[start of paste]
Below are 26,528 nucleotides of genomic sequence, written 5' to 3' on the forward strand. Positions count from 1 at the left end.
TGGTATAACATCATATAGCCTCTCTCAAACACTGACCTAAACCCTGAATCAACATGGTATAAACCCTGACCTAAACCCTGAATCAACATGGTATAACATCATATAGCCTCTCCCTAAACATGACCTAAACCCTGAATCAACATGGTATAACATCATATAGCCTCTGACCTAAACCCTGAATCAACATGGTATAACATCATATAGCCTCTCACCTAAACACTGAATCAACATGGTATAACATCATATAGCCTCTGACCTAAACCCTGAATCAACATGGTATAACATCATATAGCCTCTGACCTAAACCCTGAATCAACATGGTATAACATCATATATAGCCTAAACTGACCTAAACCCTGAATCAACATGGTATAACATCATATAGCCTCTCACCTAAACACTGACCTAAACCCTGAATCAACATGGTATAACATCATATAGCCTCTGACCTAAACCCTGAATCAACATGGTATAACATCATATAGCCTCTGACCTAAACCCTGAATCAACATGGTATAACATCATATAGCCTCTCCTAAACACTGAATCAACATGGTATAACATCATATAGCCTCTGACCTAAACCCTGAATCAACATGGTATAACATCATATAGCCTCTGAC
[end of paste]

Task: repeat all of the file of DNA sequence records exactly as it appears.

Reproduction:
Below are 26,528 nucleotides of genomic sequence, written 5' to 3' on the forward strand. Positions count from 1 at the left end.
TGGTATAACATCATATAGCCTCTCTCAAACACTGACCTAAACCCTGAATCAACATGGTATAAACCCTGACCTAAACCCTGAATCAACATGGTATAACATCATATAGCCTCTCCCTAAACATGACCTAAACCCTGAATCAACATGGTATAACATCATATAGCCTCTGACCTAAACCCTGAATCAACATGGTATAACATCATATAGCCTCTCACCTAAACACTGAATCAACATGGTATAACATCATATAGCCTCTGACCTAAACCCTGAATCAACATGGTATAACATCATATAGCCTCTGACCTAAACCCTGAATCAACATGGTATAACATCATATATAGCCTAAACTGACCTAAACCCTGAATCAACATGGTATAACATCATATAGCCTCTCACCTAAACACTGACCTAAACCCTGAATCAACATGGTATAACATCATATAGCCTCTGACCTAAACCCTGAATCAACATGGTATAACATCATATAGCCTCTGACCTAAACCCTGAATCAACATGGTATAACATCATATAGCCTCTCCTAAACACTGAATCAACATGGTATAACATCATATAGCCTCTGACCTAAACCCTGAATCAACATGGTATAACATCATATAGCCTCTGAC